(CNN)Shortly after noon on Monday, President Donald Trump delivered scripted remarks in which he condemned the white supremacists and neo-Nazis who had stoked deadly demonstrations in Charlottesville, Virginia, over the weekend.
3 big mistakes Donald Trump made in his 2nd speech on Charlottesville
"Racism is evil -- and those who cause violence in its name are criminals and thugs, including KKK, neo-Nazis, white supremacists, and other hate groups are repugnant to everything we hold dear as Americans," Trump said. "Those who spread violence in the name of bigotry strike at the very core of America."
Which is good and right. But, let's be wary of giving Trump too much credit for saying, essentially, racism is bad. In fact, a closer look at Trump's words reveal three mistakes he made even in trying to clean up his comments from Saturday.
With scenes of Nazi flags waving and a car driven by a white supremacist allegedly being plowed on purpose into a group of counter-protesters, Trump delivered a speech in which he blamed "many sides" for the violence in Charlottesville. He also pre-emptively absolved himself of blame by insisting these sorts of incidents happened when Barack Obama was president, too.
Then, for the next 36 hours, he -- the most talkative (or tweet-ative) politician in the country -- went silent. His White House released a statement from an anonymous official insisting that of course Trump meant to condemn white supremacists. Even if he didn't, you know, say it.
But, that's the point. He didn't say it. It matters how you act in moments when the whole country -- and the whole world -- are watching. Do-overs aren't really a thing in politics -- particularly in a situation so fraught as the one in Charlottesville and with a politician with as spotty a record as Trump on condemning intolerance.
That Trump's instincts -- and those of his White House -- were so off at the start of all of this speaks to a deep misunderstanding of what the role of president is and should be. Leaders lead in moments when the country turns to them. That moment was Saturday. Today feels like a half-hearted attempt to step into the leadership void Trump himself created.
When Trump spoke about Charlottesville on Saturday, it was clear that he had shoe-horned a few paragraphs about it into a speech he was already planning to give about all of the great things that were happening in the country under his leadership. It felt off for the moment. What was required was a simple formula: Sympathy for the victims, condemnation for the attackers, the end.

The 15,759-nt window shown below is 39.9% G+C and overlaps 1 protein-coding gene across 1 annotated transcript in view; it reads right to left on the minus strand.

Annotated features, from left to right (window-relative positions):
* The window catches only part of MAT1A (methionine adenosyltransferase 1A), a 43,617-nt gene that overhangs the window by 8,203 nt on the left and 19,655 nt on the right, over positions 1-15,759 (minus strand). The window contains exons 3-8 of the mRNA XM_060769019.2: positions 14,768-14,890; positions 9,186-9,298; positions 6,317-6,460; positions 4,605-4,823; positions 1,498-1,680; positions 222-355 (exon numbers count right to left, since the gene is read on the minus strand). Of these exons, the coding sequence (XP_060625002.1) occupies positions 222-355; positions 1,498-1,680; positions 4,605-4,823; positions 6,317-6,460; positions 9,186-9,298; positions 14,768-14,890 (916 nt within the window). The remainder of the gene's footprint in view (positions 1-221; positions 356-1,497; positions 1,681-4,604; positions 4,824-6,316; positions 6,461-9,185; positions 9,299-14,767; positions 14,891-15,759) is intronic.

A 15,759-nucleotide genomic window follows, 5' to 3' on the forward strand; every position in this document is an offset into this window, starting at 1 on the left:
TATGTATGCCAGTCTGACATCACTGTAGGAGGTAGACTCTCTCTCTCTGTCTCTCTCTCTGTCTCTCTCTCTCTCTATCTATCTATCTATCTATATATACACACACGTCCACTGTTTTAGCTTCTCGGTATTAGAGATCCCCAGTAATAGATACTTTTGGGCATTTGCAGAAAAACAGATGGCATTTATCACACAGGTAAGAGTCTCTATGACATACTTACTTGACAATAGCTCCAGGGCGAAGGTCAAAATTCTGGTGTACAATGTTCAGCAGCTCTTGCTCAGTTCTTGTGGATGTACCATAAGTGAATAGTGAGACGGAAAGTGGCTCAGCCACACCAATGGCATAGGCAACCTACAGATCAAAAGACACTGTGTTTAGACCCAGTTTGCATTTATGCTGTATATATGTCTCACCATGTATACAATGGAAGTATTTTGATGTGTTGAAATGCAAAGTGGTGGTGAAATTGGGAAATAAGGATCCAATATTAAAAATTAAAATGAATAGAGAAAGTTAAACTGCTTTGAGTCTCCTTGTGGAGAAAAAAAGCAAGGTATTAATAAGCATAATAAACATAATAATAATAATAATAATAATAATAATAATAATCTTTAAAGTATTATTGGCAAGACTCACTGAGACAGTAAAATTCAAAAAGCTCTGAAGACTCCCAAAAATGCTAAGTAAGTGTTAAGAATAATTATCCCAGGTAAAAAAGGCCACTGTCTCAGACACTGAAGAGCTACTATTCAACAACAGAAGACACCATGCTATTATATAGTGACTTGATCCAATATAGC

And yet, Trump repeated that mistake Monday. He opened his remarks with this:
"Our economy is now strong. The stock market continues to hit record highs, unemployment is at a 16-year low and businesses are more optimistic than ever before. Companies are moving back to the United States and bringing many thousands of jobs with them. We have already created over one million jobs since I took office."
Why? Because it's against Trump's nature to acknowledge -- even without acknowledging it -- that he may have done something less than perfectly the first time around. So, he touts his unrelated accomplishments before he gets to what he should have said two days earlier. It's his little way of asserting himself amid what he undoubtedly believes is trumped-up overreaction to his initial remarks on Saturday.
Per No. 2, Trump almost certainly didn't feel like he needed to give the follow-up remarks that he gave Monday because he had already said it just fine on Saturday. This phrase captures that frustration. I already said all of this, Trump is saying, but I will say it again because, well, someone(s) told me I have to.
It suggests that Trump doesn't really understand the shortcomings of his first statement on Charlottesville and believes this is all just a bow to the news cycle rather than a moral imperative to speak out clearly against hate and evil.
Which bodes poorly for his ability to handle the next incident -- and, sadly, we know there will be a next incident -- any better.